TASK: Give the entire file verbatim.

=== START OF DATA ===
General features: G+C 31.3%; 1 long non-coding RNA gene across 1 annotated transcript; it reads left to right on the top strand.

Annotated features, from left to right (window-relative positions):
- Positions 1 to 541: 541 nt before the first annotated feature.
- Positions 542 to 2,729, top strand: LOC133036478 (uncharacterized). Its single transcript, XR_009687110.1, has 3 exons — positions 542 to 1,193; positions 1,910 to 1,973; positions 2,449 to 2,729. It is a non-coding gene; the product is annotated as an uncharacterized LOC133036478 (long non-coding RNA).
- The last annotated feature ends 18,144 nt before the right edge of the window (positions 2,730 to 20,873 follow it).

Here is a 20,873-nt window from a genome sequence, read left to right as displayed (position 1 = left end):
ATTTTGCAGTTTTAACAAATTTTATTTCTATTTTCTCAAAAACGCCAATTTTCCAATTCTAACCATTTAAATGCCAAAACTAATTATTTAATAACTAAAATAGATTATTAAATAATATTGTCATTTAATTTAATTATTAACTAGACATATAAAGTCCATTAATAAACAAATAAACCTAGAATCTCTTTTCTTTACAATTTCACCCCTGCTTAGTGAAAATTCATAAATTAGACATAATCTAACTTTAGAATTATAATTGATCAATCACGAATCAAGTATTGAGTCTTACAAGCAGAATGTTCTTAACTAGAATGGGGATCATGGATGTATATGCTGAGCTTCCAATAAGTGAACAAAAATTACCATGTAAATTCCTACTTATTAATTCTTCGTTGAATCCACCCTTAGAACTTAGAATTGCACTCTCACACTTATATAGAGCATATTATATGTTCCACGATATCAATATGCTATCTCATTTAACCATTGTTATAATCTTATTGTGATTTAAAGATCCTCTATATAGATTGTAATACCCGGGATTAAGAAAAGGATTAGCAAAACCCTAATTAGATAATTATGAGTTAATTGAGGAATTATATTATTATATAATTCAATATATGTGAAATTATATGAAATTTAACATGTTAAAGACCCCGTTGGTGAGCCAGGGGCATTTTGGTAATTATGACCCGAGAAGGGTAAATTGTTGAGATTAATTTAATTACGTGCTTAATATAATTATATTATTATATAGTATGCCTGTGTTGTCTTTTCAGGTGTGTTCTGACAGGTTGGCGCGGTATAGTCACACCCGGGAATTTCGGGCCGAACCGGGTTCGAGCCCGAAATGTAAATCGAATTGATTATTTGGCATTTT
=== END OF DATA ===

General features: G+C 31.3%; 1 long non-coding RNA gene across 1 annotated transcript; it reads left to right on the top strand.

Annotated features, from left to right (window-relative positions):
- Positions 1 to 541: 541 nt before the first annotated feature.
- Positions 542 to 2,729, top strand: LOC133036478 (uncharacterized). Its single transcript, XR_009687110.1, has 3 exons — positions 542 to 1,193; positions 1,910 to 1,973; positions 2,449 to 2,729. It is a non-coding gene; the product is annotated as an uncharacterized LOC133036478 (long non-coding RNA).
- The last annotated feature ends 18,144 nt before the right edge of the window (positions 2,730 to 20,873 follow it).

Here is a 20,873-nt window from a genome sequence, read left to right as displayed (position 1 = left end):
ATTTTGCAGTTTTAACAAATTTTATTTCTATTTTCTCAAAAACGCCAATTTTCCAATTCTAACCATTTAAATGCCAAAACTAATTATTTAATAACTAAAATAGATTATTAAATAATATTGTCATTTAATTTAATTATTAACTAGACATATAAAGTCCATTAATAAACAAATAAACCTAGAATCTCTTTTCTTTACAATTTCACCCCTGCTTAGTGAAAATTCATAAATTAGACATAATCTAACTTTAGAATTATAATTGATCAATCACGAATCAAGTATTGAGTCTTACAAGCAGAATGTTCTTAACTAGAATGGGGATCATGGATGTATATGCTGAGCTTCCAATAAGTGAACAAAAATTACCATGTAAATTCCTACTTATTAATTCTTCGTTGAATCCACCCTTAGAACTTAGAATTGCACTCTCACACTTATATAGAGCATATTATATGTTCCACGATATCAATATGCTATCTCATTTAACCATTGTTATAATCTTATTGTGATTTAAAGATCCTCTATATAGATTGTAATACCCGGGATTAAGAAAAGGATTAGCAAAACCCTAATTAGATAATTATGAGTTAATTGAGGAATTATATTATTATATAATTCAATATATGTGAAATTATATGAAATTTAACATGTTAAAGACCCCGTTGGTGAGCCAGGGGCATTTTGGTAATTATGACCCGAGAAGGGTAAATTGTTGAGATTAATTTAATTACGTGCTTAATATAATTATATTATTATATAGTATGCCTGTGTTGTCTTTTCAGGTGTGTTCTGACAGGTTGGCGCGGTATAGTCACACCCGGGAATTTCGGGCCGAACCGGGTTCGAGCCCGAAATGTAAATCGAATTGATTATTTGGCATTTT